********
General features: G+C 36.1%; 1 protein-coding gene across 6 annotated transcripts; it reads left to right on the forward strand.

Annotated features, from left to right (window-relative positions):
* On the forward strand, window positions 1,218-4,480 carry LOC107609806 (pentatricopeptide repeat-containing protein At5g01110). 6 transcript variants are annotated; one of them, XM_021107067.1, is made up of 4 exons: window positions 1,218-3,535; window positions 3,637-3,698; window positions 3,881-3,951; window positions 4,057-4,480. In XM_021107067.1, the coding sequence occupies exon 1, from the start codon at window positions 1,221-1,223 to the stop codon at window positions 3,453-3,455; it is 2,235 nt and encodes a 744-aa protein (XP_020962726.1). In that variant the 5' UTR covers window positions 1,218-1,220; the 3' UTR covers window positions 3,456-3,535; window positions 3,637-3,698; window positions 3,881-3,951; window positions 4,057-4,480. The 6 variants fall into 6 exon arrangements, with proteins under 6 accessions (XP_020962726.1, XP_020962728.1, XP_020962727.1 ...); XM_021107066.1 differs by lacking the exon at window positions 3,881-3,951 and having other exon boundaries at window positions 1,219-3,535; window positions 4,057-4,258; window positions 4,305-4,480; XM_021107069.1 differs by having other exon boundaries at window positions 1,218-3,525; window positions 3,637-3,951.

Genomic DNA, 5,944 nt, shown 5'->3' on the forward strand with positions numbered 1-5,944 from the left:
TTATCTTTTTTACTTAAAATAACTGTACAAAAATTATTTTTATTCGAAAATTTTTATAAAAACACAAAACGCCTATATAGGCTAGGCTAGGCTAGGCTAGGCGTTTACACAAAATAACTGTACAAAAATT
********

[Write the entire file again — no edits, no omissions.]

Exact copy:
General features: G+C 36.1%; 1 protein-coding gene across 6 annotated transcripts; it reads left to right on the forward strand.

Annotated features, from left to right (window-relative positions):
* On the forward strand, window positions 1,218-4,480 carry LOC107609806 (pentatricopeptide repeat-containing protein At5g01110). 6 transcript variants are annotated; one of them, XM_021107067.1, is made up of 4 exons: window positions 1,218-3,535; window positions 3,637-3,698; window positions 3,881-3,951; window positions 4,057-4,480. In XM_021107067.1, the coding sequence occupies exon 1, from the start codon at window positions 1,221-1,223 to the stop codon at window positions 3,453-3,455; it is 2,235 nt and encodes a 744-aa protein (XP_020962726.1). In that variant the 5' UTR covers window positions 1,218-1,220; the 3' UTR covers window positions 3,456-3,535; window positions 3,637-3,698; window positions 3,881-3,951; window positions 4,057-4,480. The 6 variants fall into 6 exon arrangements, with proteins under 6 accessions (XP_020962726.1, XP_020962728.1, XP_020962727.1 ...); XM_021107066.1 differs by lacking the exon at window positions 3,881-3,951 and having other exon boundaries at window positions 1,219-3,535; window positions 4,057-4,258; window positions 4,305-4,480; XM_021107069.1 differs by having other exon boundaries at window positions 1,218-3,525; window positions 3,637-3,951.

Genomic DNA, 5,944 nt, shown 5'->3' on the forward strand with positions numbered 1-5,944 from the left:
TTATCTTTTTTACTTAAAATAACTGTACAAAAATTATTTTTATTCGAAAATTTTTATAAAAACACAAAACGCCTATATAGGCTAGGCTAGGCTAGGCTAGGCGTTTACACAAAATAACTGTACAAAAATT